Avoiding Fake News on the Internet

News is everything from the mundane to the extraordinary. Everyone from college students to senior high school students, and even the rest of us in between, know all too well what news is all about. What does it mean, what does it add to our knowledge, what is it used for? News is the “unusual” or even the unknown picture of everyday life. From world wars to natural disasters, weather patterns to new inventions, new products to news events, it is all part of the ever-changing news cycle.

Fake news stories are a problem that is sweeping the internet and across the globe. With social media growing by leaps and bounds in recent years, fake news stories and other forms of false information have managed to permeate the world of blogging and social media websites. In many cases these “fake news stories” are nothing but clever marketing tactics or clever attempts to get you to click on a link. Some times, even some respectable news sources themselves are guilty of spreading these false information stories for monetary gain.

This is why I feel compelled to share with you this very important lesson in media literacy. Media literacy is not the same thing as false information. While the latter is completely against the law and should be immediately and criminally prosecuted, the former is not so much a crime, but a lack of understanding. Simply put, if a news story is completely false, you should not fall for it, regardless of how hard or deep it is. But if you see a news story that could be partially true but slanted in such a way that makes it almost believable, you might be fooled, but only to a very large degree.

This leads me to the next lesson in my series on the power of media literacy: checking. Checking for information, truth, and accuracy should be a standard part of your every day life. Start with what you read and press notes from news sources. After every major event or occurrence (which I suspect most reporters will lie about) you should run it through a “fact checker” program like Politi Fact orting. You can also find many other similar programs online, which will give you a handy checklist to go by whenever something is said or written.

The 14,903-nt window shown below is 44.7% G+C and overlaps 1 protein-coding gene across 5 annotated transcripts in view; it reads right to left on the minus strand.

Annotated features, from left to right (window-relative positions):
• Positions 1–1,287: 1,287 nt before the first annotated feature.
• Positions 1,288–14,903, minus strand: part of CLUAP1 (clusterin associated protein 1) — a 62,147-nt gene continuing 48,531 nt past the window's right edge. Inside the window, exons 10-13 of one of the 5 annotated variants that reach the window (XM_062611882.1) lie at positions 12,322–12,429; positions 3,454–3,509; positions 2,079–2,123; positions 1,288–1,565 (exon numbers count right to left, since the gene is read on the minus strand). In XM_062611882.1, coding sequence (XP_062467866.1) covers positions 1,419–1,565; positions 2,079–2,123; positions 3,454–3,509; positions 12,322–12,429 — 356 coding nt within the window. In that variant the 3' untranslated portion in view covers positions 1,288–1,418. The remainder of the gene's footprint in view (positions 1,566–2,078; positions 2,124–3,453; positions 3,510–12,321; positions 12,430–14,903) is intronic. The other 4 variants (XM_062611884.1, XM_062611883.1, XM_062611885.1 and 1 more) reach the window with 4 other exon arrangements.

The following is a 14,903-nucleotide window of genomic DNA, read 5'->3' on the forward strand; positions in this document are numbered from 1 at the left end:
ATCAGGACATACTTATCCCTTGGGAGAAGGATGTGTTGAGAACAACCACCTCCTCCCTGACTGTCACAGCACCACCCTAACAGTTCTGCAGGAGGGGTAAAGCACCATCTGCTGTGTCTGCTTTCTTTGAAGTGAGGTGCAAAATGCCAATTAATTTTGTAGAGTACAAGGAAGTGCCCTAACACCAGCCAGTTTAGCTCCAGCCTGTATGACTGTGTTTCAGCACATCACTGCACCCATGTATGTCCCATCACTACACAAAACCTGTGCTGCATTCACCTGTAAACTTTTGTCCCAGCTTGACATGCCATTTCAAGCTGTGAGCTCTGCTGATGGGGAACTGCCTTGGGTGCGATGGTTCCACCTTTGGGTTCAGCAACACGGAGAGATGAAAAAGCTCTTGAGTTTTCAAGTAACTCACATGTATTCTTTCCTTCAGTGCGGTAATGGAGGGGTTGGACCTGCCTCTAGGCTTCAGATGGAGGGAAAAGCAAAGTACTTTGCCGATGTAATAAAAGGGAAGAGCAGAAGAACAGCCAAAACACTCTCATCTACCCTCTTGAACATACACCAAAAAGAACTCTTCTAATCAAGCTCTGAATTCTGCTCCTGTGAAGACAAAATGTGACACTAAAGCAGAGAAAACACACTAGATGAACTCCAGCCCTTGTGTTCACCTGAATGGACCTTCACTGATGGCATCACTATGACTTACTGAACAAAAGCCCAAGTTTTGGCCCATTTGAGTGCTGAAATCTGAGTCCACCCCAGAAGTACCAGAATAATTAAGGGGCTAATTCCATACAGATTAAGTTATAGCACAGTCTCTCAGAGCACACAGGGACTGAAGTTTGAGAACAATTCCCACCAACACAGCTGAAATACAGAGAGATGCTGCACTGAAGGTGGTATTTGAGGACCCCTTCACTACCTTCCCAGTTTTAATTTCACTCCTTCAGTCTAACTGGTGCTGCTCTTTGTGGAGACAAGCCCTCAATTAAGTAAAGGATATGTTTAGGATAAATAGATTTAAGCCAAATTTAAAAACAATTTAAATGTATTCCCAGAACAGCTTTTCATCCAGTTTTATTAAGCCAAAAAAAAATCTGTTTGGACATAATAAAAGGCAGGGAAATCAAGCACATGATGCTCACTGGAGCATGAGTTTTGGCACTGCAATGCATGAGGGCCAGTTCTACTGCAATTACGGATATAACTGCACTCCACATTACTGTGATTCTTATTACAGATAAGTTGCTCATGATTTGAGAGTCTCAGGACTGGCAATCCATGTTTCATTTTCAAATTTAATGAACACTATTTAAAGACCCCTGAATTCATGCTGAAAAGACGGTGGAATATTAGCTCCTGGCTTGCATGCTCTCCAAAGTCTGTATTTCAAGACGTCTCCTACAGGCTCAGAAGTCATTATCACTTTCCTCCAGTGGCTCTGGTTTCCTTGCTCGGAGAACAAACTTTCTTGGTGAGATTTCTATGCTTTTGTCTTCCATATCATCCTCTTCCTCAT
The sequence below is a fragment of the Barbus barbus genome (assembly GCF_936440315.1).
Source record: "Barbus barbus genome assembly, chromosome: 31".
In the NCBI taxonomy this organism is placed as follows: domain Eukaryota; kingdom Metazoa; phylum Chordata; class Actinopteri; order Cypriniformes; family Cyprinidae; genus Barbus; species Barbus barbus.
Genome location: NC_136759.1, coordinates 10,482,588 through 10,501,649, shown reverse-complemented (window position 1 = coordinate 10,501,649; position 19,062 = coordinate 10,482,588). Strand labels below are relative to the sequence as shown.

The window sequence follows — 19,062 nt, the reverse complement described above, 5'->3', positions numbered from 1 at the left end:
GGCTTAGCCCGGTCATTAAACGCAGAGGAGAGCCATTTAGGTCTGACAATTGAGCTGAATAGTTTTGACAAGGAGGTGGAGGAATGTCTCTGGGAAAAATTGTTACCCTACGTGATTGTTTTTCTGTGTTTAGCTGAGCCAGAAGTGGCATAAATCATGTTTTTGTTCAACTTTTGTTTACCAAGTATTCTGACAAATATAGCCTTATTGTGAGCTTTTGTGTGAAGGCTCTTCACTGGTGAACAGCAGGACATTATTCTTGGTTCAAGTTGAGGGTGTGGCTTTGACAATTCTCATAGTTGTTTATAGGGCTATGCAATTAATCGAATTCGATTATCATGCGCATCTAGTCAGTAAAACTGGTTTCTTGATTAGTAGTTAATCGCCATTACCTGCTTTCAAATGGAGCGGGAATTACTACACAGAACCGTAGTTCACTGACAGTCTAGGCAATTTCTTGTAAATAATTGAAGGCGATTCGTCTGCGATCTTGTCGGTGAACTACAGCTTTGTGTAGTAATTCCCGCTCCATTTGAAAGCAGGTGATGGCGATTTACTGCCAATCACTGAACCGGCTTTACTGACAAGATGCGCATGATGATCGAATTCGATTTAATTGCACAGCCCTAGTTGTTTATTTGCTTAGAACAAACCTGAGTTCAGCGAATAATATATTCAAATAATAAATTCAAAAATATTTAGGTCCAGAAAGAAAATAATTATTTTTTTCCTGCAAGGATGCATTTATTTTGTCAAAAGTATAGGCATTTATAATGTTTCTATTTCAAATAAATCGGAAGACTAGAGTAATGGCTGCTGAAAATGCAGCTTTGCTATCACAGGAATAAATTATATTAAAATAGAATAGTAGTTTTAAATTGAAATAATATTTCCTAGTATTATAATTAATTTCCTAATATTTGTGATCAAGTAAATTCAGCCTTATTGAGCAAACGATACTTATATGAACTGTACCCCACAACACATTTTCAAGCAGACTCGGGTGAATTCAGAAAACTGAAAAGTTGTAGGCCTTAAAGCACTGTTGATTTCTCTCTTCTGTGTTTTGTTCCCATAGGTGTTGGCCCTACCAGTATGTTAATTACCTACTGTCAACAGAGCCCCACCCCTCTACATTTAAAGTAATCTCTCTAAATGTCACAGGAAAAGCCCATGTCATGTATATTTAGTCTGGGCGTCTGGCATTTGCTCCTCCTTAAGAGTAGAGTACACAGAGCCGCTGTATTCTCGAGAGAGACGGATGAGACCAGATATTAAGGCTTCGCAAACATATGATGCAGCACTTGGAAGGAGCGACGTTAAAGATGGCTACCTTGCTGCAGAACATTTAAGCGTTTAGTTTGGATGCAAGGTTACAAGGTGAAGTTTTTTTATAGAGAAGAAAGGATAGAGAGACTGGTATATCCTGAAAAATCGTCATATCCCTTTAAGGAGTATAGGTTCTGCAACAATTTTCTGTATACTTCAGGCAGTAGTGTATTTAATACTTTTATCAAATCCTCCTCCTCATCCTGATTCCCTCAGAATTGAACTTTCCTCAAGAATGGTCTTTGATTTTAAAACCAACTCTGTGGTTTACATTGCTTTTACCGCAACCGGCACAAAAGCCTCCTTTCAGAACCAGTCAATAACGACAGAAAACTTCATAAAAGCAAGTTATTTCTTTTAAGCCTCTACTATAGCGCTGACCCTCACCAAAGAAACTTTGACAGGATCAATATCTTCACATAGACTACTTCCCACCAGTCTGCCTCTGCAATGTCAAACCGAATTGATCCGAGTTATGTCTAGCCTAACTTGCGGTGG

This one item illustrates the key point of media literacy: even when something is not entirely true, it does not mean that it isn’t worth spreading. The goal here is to stay on the side of the truth. If you’re reading a story about a missing child, a false information might lead you to pass that story on without a correction, but if you’re reading an article about climate change and you come across phrases like “it’s been nearly 20 years since the last major hurricane” and “the scientists say that human activity is largely to blame”, you can safely assume that there is probably false information somewhere in the piece. While a single false information can certainly tarnish a news story, a combination of false information and poor information is just as bad, and you can help prevent that kind of false information from getting into the public consciousness by making sure that all your facts are 100% accurate.

This next part relates to making sure that your sources are indeed legitimate and not False News. Many people make the mistake of picking a source based solely off of how popular or important that person is. This is not a good practice because you are opening yourself up to a whole new line of questioning because so many people have become incredibly influential because of the internet and social media sites. You can easily become a celebrity by becoming a “buzz word” generator, and if you start spreading false information, you could cause many people to question the reliability of the entire media system.